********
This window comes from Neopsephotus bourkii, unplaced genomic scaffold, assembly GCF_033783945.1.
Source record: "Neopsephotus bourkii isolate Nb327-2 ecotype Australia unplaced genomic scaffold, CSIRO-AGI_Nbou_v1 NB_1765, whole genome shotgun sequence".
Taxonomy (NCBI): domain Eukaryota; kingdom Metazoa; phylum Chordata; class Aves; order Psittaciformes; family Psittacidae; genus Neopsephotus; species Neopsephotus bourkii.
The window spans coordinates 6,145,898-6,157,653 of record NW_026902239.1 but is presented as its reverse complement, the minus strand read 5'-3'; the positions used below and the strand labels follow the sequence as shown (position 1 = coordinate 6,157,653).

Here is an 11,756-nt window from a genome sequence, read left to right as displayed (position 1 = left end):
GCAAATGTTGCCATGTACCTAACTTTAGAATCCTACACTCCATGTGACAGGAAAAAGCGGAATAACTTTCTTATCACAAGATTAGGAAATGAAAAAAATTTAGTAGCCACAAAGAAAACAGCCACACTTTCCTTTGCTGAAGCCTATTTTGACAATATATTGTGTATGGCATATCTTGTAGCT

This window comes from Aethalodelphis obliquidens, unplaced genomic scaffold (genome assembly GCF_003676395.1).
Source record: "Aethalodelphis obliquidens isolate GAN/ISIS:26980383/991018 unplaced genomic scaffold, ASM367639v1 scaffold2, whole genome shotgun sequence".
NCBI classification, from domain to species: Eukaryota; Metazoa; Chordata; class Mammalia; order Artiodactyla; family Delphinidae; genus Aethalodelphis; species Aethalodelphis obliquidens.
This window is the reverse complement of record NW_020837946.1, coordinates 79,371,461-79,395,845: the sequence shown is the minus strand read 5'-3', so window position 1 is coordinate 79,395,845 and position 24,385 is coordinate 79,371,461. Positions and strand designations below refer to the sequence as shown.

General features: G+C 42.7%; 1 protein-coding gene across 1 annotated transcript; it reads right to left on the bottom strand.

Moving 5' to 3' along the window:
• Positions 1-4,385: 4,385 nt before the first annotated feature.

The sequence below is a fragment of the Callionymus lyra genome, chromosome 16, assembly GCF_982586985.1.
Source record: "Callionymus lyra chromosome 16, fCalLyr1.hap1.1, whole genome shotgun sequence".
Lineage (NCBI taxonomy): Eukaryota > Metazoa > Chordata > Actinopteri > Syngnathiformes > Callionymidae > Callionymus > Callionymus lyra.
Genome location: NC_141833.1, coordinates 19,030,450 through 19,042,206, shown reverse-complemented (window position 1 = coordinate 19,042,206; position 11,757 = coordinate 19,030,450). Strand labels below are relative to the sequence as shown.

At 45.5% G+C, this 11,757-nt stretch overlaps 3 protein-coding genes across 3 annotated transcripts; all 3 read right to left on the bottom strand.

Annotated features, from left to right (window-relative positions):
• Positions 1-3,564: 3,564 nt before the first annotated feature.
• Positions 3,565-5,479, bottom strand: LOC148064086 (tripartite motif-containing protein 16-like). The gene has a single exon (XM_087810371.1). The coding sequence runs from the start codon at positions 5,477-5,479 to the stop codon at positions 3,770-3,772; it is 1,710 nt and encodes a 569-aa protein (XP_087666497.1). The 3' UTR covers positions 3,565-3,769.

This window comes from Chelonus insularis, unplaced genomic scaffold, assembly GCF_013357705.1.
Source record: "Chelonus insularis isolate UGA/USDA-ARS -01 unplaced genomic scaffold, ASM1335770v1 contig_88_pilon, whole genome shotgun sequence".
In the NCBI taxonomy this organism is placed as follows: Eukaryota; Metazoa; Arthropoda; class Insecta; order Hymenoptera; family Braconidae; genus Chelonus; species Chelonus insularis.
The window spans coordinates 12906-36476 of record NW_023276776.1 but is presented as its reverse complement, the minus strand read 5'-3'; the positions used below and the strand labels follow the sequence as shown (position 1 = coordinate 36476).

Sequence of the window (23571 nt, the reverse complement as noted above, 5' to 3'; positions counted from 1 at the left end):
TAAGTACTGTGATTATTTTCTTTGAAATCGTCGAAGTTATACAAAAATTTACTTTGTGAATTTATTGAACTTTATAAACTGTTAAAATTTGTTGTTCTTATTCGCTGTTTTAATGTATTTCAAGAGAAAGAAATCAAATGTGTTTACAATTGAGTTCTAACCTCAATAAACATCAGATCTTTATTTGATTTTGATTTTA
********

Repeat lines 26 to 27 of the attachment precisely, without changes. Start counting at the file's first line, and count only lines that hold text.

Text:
Sequence of the window (23571 nt, the reverse complement as noted above, 5' to 3'; positions counted from 1 at the left end):
TAAGTACTGTGATTATTTTCTTTGAAATCGTCGAAGTTATACAAAAATTTACTTTGTGAATTTATTGAACTTTATAAACTGTTAAAATTTGTTGTTCTTATTCGCTGTTTTAATGTATTTCAAGAGAAAGAAATCAAATGTGTTTACAATTGAGTTCTAACCTCAATAAACATCAGATCTTTATTTGATTTTGATTTTA